Kentucky didn't have to try too hard to simulate its next opponent in practice this week.
South Carolina's aggressive, in-your-shorts defense is quite familiar to the fifth-ranked Cats.
"They remind us a lot of ourselves a lot of times," senior guard A'dia Mathies said of the No. 18 Gamecocks. "They're all strong, and everybody is aggressive. Not one person is going to come out on the court and let down."
So when UK travels to Columbia, S.C., to face the Gamecocks Thursday night, it knows it's in for a real test.
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South Carolina isn't just the best defensive team in the Southeastern Conference (holding opponents to 47.6 points a game), but also the third-best defense in the nation. The Gamecocks are sixth in the nation in rebounding margin, too.
Lots will have to go right for Kentucky (18-1, 6-0 SEC) if it wants to extend its nation-best win streak to 18 in a row.
But the Cats are more confident in the offense they're putting on the floor this season than they have been in years past.
"Everything they do can probably test us," Mathies said of South Carolina. "But I think we can come out on top because we have so many weapons."
UK is averaging 84.3 points a game in SEC play and 79.3 overall. It has the eighth-best scoring offense in the country behind Mathies' 15.4 points a game (19.8 points a game in conference play).
But unlike in years past when the offense ran through Mathies and a couple of contributors, Kentucky has multiple scoring options with all five starters averaging 9.4 points a game or better this season.
"More times than not we have five players on the court who can score," Coach Matthew Mitchell said. "I was looking at last year's game and we were getting some open shots, but the people who were getting them weren't making them, and we are making more shots this year."
And when the Cats have their scoring droughts, they are shorter because of players like transfer DeNesha Stallworth, who can get them easier shots inside when needed.
Having scoring threats such as Stallworth and Samarie Walker inside has helped free up the outside for shooters. Kentucky is averaging 8.3 three-pointers a game in six SEC games so far compared to 5.6 last season.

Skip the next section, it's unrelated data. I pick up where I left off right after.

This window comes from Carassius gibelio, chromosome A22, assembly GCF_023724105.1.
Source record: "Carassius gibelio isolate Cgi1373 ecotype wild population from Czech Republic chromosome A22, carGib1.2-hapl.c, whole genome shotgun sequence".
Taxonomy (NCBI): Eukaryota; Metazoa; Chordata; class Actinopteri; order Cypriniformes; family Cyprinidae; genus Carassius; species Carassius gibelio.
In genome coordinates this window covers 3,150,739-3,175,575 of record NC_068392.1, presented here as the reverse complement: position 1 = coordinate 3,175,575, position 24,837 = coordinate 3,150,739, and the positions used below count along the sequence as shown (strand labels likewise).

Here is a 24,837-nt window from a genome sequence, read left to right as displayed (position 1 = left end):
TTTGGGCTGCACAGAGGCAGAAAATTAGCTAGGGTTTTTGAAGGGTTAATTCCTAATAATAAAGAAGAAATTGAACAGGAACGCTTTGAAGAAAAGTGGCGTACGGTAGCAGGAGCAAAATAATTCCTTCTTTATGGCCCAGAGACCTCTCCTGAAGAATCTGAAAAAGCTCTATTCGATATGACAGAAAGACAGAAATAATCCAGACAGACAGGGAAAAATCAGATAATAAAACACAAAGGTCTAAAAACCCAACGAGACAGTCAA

Since its only loss this season at Baylor, UK is averaging 44.2 percent from the field, including five games hitting 50 percent or better. Last season, the Cats had just three games where they made that percentage or better.
"Our talent level is better this year and we are more gifted offensively this year," Mitchell said. "When you have our starting five on the floor, all five of them can put the ball in the basket."
Mathies said that "diversity of weapons" is what gives UK an advantage.
"It isn't like you can sag in the paint and play us and then we can't make outside shots," she said. "We can play different styles of basketball and still score a lot of points so I think that's what excites me the most about our offense. You can't shut down one player and then the whole team goes down."
But it's not Kentucky's offense that South Carolina Coach Dawn Staley wanted to talk about. UK is best in the nation in turnover margin, forcing 10.5 more turnovers than it commits. The Cats are second in the league in defense, holding opponents to 51.8 points a game.
The Gamecocks have struggled offensively, averaging just 55.8 points (on 33.9 percent shooting and 21.5 percent shooting from three-point range).
Staley wants her team to show some confidence on offense against UK's defense.
"They're all over it," she said. "They cover a lot of ground and they disrupt you from a defensive standpoint. They create offense from their defense and we've got to find a way to take care of the basketball."
South Carolina (16-3, 4-2) has turned the ball over just 10 times in each of its past two games. Staley would like to see that continue on Thursday against a UK defense that is forcing opponents into 26.2 mistakes a game.
"For us, we have to take care of the basketball," Staley said. "If we prevent them from scoring, they can't play the type of defense they're used to."